Hospitality ‘salaries are in a rut’ says major UK recruiter

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22/08/2018 - 13:03
Adzuna, the job search engine has released a report on the hospitality and catering market. While numbers of vacancies in the sector have soared – low-skilled jobs and high staff turnover have led to a salary slump.

The hospitality sector represents 10% of UK employment according to UKHospitality. The industry covers gyms to juice bars and pubs to fast-food restaurants – each facing the demands of their own market. A common thread throughout the industry is the type of employee recruited. The roles generally require low skills, have a high turnover and face low salaries.  

The search engine state how the industry is: “one of the largest sectors we see on in terms of vacancies, with a current average of 63,502 live vacancies, meaning it ranks 6th as a sector.” This figure looks set to continue with the number of vacancies growing by 21% year on year. While London has the highest proportion of vacancies, 37.08% of wages are spent on rent. Therefore working in the city comes at a high price for greater opportunities ( January 2018).

Despite the growing amount of jobs, the sector ranks near the bottom of the scale in terms of salary. Out of 28 industries on the website, hospitality vacancies rank 24th -just above customer service and cleaning. Salaries continues to fluctuate at £22 000 and with a 1.1% decline year on year.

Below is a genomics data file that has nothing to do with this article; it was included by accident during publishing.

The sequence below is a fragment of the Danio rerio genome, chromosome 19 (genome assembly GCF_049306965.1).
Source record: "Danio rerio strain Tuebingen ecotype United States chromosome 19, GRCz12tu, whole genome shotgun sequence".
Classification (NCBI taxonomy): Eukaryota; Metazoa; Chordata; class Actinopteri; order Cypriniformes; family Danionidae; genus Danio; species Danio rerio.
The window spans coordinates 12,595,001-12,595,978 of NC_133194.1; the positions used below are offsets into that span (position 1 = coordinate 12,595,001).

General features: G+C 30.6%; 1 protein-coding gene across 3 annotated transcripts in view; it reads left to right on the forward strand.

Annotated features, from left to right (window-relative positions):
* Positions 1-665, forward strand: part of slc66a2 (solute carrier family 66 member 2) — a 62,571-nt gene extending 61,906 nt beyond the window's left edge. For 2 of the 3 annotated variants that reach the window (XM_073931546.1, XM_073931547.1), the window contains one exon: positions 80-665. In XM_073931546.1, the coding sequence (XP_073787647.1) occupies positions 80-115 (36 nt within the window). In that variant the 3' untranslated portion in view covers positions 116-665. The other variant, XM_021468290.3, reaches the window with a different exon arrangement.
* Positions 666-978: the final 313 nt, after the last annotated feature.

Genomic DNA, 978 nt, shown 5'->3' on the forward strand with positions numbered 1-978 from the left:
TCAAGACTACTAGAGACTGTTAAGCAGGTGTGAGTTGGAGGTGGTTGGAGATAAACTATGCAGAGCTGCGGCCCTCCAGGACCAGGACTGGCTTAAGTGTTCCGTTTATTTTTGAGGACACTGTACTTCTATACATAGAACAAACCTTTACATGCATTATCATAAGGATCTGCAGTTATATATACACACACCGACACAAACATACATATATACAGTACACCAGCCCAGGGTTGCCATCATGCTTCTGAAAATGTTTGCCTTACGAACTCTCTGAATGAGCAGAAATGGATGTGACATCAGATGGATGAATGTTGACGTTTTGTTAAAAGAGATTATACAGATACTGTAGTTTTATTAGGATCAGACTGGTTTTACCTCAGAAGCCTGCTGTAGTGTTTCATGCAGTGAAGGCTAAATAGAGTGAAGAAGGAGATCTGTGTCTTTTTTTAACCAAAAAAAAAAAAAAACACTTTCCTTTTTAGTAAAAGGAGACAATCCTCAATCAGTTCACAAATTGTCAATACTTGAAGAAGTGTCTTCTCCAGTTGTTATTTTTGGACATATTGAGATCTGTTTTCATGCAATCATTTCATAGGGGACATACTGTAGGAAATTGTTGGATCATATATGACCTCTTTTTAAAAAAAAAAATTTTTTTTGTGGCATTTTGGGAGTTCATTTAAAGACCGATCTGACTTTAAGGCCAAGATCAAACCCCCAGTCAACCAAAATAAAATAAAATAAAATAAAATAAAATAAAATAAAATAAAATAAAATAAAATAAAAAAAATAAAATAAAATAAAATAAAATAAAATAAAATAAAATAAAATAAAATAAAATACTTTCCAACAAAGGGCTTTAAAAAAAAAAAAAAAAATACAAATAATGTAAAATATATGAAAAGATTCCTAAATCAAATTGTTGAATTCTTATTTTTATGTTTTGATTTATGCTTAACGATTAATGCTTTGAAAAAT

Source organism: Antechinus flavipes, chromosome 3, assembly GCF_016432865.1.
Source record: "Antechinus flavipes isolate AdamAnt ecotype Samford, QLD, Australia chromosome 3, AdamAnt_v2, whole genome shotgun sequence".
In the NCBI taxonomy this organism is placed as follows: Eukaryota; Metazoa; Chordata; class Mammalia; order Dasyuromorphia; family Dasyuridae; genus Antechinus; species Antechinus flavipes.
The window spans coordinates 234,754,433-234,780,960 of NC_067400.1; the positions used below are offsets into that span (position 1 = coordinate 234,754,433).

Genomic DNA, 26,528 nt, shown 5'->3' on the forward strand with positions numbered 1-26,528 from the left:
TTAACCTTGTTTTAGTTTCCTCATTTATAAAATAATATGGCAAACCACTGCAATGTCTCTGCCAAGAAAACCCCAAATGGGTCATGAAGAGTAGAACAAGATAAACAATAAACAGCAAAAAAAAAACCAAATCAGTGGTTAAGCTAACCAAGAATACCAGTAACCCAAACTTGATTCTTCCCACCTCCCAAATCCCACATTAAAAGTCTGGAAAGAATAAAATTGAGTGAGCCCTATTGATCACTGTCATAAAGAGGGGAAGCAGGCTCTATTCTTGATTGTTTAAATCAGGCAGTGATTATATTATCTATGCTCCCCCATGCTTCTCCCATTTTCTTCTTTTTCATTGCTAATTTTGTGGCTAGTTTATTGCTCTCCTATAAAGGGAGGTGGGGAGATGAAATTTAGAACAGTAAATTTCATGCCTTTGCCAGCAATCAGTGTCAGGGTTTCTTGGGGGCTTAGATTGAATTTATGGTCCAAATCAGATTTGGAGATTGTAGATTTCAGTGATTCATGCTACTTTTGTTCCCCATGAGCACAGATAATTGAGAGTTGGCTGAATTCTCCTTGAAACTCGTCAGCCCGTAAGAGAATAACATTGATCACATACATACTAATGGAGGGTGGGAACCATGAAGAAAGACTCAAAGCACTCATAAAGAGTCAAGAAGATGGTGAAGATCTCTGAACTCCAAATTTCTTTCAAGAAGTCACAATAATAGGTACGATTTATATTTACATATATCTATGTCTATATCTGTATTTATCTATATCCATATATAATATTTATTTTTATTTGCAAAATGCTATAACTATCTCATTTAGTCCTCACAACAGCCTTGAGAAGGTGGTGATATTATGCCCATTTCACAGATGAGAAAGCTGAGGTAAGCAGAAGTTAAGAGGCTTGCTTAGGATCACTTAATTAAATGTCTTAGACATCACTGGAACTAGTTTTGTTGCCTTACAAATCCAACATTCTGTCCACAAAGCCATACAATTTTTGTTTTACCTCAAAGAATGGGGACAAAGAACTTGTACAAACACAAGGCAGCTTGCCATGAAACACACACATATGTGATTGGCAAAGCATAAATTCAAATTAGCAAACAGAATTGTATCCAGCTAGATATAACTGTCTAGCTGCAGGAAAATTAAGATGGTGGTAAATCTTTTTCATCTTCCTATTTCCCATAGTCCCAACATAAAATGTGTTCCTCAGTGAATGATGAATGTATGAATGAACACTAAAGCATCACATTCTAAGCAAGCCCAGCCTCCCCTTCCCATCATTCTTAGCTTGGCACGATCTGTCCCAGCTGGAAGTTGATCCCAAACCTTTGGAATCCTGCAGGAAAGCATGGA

While low-skilled jobs are on the rise, employers are faced with skills-shortages for chefs and kitchen managers. Azuna states: “The pinch is being felt especially at the higher end of the restaurant spectrum. Even employers offering a £1,000 bonus if staff last a year is not enough to induce staff to stay.”

With zero hour contracts, growing numbers of agency staff and competition for jobs at a 5 year low – employers are struggling to keep hold of staff in this fast-moving industry.

The growth in ‘casual dining’ especially among 18-24 year olds has led to a steady 0.5% rise in restaurant sales, despite many choosing to dine at home. Now, the eating out experience is part of a weekly routine as opposed to a special occasion. This stay at home trend is also seen in the pub and brewery industry. Many breweries are now catering for the stay at home market, which has contributed to a quarter of British pubs closing in the past 35 years.

As the sector is set to continue growing over the following years, shifts in consumer habits such as eating in and casual dining poses changing demands that the sector must meet to stay ahead of the market. With many skill shortages and high turnover of staff, employers need to look into ways to keep hold of staff and add value to its workforce.

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